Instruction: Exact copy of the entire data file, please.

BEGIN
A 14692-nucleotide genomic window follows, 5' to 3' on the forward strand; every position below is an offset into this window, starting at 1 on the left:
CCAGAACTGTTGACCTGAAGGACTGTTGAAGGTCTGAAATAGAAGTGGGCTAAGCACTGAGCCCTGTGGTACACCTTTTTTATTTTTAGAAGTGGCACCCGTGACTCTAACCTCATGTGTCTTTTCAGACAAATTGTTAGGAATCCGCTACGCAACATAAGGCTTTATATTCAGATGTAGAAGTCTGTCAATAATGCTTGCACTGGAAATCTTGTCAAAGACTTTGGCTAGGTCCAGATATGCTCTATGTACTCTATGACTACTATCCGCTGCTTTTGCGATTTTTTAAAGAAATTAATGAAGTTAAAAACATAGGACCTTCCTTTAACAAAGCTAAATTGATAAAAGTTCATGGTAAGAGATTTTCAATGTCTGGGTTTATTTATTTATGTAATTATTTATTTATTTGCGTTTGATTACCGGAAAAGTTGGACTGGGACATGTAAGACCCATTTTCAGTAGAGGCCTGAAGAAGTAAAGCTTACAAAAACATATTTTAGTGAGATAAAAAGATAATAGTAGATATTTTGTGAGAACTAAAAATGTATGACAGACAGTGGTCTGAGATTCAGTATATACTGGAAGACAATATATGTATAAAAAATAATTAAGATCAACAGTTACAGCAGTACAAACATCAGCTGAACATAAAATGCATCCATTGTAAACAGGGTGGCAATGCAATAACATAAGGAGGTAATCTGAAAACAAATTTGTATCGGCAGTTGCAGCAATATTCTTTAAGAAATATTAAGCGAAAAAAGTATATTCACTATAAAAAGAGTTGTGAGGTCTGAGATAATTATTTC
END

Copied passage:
A 14692-nucleotide genomic window follows, 5' to 3' on the forward strand; every position below is an offset into this window, starting at 1 on the left:
CCAGAACTGTTGACCTGAAGGACTGTTGAAGGTCTGAAATAGAAGTGGGCTAAGCACTGAGCCCTGTGGTACACCTTTTTTATTTTTAGAAGTGGCACCCGTGACTCTAACCTCATGTGTCTTTTCAGACAAATTGTTAGGAATCCGCTACGCAACATAAGGCTTTATATTCAGATGTAGAAGTCTGTCAATAATGCTTGCACTGGAAATCTTGTCAAAGACTTTGGCTAGGTCCAGATATGCTCTATGTACTCTATGACTACTATCCGCTGCTTTTGCGATTTTTTAAAGAAATTAATGAAGTTAAAAACATAGGACCTTCCTTTAACAAAGCTAAATTGATAAAAGTTCATGGTAAGAGATTTTCAATGTCTGGGTTTATTTATTTATGTAATTATTTATTTATTTGCGTTTGATTACCGGAAAAGTTGGACTGGGACATGTAAGACCCATTTTCAGTAGAGGCCTGAAGAAGTAAAGCTTACAAAAACATATTTTAGTGAGATAAAAAGATAATAGTAGATATTTTGTGAGAACTAAAAATGTATGACAGACAGTGGTCTGAGATTCAGTATATACTGGAAGACAATATATGTATAAAAAATAATTAAGATCAACAGTTACAGCAGTACAAACATCAGCTGAACATAAAATGCATCCATTGTAAACAGGGTGGCAATGCAATAACATAAGGAGGTAATCTGAAAACAAATTTGTATCGGCAGTTGCAGCAATATTCTTTAAGAAATATTAAGCGAAAAAAGTATATTCACTATAAAAAGAGTTGTGAGGTCTGAGATAATTATTTC